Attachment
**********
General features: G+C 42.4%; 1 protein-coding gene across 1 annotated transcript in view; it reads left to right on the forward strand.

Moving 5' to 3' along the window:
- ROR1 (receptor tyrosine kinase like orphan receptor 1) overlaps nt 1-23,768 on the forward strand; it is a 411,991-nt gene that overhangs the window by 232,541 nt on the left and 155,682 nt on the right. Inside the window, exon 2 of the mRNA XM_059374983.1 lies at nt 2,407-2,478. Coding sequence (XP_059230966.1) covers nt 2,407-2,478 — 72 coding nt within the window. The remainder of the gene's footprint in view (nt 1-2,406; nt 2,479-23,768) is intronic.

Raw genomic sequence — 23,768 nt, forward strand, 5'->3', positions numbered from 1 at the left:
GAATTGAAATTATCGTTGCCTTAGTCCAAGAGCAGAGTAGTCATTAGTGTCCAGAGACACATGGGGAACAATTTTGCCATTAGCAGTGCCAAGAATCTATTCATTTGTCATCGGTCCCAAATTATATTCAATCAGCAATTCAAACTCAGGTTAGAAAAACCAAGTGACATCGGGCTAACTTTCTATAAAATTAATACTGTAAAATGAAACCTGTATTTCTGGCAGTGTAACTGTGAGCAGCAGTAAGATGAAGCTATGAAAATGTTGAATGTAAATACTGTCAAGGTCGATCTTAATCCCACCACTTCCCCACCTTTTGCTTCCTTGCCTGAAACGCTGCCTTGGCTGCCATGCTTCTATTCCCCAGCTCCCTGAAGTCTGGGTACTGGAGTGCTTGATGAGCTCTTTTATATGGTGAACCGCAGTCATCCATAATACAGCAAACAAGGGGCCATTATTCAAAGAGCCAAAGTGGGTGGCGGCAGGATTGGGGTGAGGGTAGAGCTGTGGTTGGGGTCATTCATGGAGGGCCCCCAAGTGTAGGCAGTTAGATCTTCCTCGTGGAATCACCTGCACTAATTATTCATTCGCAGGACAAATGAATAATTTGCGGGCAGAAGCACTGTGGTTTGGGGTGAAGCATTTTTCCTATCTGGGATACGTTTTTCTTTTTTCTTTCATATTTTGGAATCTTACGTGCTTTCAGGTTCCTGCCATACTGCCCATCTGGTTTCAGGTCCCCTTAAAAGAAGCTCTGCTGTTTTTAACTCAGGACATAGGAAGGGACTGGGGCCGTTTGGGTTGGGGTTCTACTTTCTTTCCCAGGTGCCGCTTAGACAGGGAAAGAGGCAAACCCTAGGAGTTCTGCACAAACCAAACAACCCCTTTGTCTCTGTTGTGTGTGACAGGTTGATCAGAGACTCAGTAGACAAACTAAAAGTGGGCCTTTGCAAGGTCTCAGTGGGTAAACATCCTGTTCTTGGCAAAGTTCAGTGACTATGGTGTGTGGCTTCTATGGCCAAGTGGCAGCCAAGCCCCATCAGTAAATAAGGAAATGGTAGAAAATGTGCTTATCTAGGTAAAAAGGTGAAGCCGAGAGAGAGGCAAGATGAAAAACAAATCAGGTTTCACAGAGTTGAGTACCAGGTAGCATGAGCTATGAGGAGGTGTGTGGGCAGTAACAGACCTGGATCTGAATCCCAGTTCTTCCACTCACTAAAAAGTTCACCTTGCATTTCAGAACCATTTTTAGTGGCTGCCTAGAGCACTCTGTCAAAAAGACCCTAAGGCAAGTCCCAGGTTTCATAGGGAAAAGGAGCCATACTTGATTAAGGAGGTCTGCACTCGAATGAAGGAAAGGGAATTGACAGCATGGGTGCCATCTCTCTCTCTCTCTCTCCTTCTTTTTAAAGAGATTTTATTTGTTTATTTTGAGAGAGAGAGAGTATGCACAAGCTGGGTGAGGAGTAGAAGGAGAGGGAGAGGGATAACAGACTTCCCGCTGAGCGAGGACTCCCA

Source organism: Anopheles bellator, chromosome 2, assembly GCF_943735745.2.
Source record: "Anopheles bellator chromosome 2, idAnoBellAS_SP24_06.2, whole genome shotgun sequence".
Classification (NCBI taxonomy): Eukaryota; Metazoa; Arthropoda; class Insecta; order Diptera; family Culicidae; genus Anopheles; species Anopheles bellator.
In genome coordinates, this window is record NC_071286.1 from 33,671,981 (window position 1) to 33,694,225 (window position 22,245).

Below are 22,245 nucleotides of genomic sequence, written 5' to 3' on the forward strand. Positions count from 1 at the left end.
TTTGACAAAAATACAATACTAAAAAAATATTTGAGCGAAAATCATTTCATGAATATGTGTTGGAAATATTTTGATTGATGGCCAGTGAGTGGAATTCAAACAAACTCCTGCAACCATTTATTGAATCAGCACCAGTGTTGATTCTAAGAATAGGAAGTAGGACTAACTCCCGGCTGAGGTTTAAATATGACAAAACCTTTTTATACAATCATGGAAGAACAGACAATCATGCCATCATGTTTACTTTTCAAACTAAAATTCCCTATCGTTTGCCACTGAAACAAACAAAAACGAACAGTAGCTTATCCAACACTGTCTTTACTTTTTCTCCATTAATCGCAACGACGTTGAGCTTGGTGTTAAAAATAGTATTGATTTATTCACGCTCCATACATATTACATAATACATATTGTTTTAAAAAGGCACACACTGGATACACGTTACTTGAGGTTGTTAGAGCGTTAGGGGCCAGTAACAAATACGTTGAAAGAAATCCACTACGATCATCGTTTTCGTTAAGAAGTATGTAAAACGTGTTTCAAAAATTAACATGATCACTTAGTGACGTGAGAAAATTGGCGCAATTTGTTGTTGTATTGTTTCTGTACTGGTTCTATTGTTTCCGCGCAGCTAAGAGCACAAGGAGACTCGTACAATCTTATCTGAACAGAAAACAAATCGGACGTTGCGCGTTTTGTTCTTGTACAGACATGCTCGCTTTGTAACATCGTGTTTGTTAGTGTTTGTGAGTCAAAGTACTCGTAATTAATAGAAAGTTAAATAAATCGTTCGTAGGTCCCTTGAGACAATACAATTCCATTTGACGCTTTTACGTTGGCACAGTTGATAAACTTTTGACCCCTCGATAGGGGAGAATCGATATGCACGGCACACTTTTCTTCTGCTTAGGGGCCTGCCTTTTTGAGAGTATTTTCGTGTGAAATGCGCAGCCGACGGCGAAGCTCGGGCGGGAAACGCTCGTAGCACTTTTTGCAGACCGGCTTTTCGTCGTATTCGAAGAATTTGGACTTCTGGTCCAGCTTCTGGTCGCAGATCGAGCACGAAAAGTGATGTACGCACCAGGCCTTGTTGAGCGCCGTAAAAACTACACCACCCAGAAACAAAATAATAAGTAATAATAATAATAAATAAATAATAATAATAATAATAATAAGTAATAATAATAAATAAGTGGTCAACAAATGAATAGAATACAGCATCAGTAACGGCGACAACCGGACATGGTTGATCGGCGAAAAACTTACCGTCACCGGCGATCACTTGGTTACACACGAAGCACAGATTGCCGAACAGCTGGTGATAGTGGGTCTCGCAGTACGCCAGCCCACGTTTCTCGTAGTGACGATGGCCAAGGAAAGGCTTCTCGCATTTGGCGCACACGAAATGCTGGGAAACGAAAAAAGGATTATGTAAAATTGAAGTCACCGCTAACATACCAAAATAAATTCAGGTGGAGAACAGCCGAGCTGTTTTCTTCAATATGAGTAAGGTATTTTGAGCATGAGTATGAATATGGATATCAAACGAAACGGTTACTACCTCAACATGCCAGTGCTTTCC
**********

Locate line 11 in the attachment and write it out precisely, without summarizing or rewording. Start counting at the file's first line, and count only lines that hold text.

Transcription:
TTTGACAAAAATACAATACTAAAAAAATATTTGAGCGAAAATCATTTCATGAATATGTGTTGGAAATATTTTGATTGATGGCCAGTGAGTGGAATTCAAACAAACTCCTGCAACCATTTATTGAATCAGCACCAGTGTTGATTCTAAGAATAGGAAGTAGGACTAACTCCCGGCTGAGGTTTAAATATGACAAAACCTTTTTATACAATCATGGAAGAACAGACAATCATGCCATCATGTTTACTTTTCAAACTAAAATTCCCTATCGTTTGCCACTGAAACAAACAAAAACGAACAGTAGCTTATCCAACACTGTCTTTACTTTTTCTCCATTAATCGCAACGACGTTGAGCTTGGTGTTAAAAATAGTATTGATTTATTCACGCTCCATACATATTACATAATACATATTGTTTTAAAAAGGCACACACTGGATACACGTTACTTGAGGTTGTTAGAGCGTTAGGGGCCAGTAACAAATACGTTGAAAGAAATCCACTACGATCATCGTTTTCGTTAAGAAGTATGTAAAACGTGTTTCAAAAATTAACATGATCACTTAGTGACGTGAGAAAATTGGCGCAATTTGTTGTTGTATTGTTTCTGTACTGGTTCTATTGTTTCCGCGCAGCTAAGAGCACAAGGAGACTCGTACAATCTTATCTGAACAGAAAACAAATCGGACGTTGCGCGTTTTGTTCTTGTACAGACATGCTCGCTTTGTAACATCGTGTTTGTTAGTGTTTGTGAGTCAAAGTACTCGTAATTAATAGAAAGTTAAATAAATCGTTCGTAGGTCCCTTGAGACAATACAATTCCATTTGACGCTTTTACGTTGGCACAGTTGATAAACTTTTGACCCCTCGATAGGGGAGAATCGATATGCACGGCACACTTTTCTTCTGCTTAGGGGCCTGCCTTTTTGAGAGTATTTTCGTGTGAAATGCGCAGCCGACGGCGAAGCTCGGGCGGGAAACGCTCGTAGCACTTTTTGCAGACCGGCTTTTCGTCGTATTCGAAGAATTTGGACTTCTGGTCCAGCTTCTGGTCGCAGATCGAGCACGAAAAGTGATGTACGCACCAGGCCTTGTTGAGCGCCGTAAAAACTACACCACCCAGAAACAAAATAATAAGTAATAATAATAATAAATAAATAATAATAATAATAATAATAAGTAATAATAATAAATAAGTGGTCAACAAATGAATAGAATACAGCATCAGTAACGGCGACAACCGGACATGGTTGATCGGCGAAAAACTTACCGTCACCGGCGATCACTTGGTTACACACGAAGCACAGATTGCCGAACAGCTGGTGATAGTGGGTCTCGCAGTACGCCAGCCCACGTTTCTCGTAGTGACGATGGCCAAGGAAAGGCTTCTCGCATTTGGCGCACACGAAATGCTGGGAAACGAAAAAAGGATTATGTAAAATTGAAGTCACCGCTAACATACCAAAATAAATTCAGGTGGAGAACAGCCGAGCTGTTTTCTTCAATATGAGTAAGGTATTTTGAGCATGAGTATGAATATGGATATCAAACGAAACGGTTACTACCTCAACATGCCAGTGCTTTCC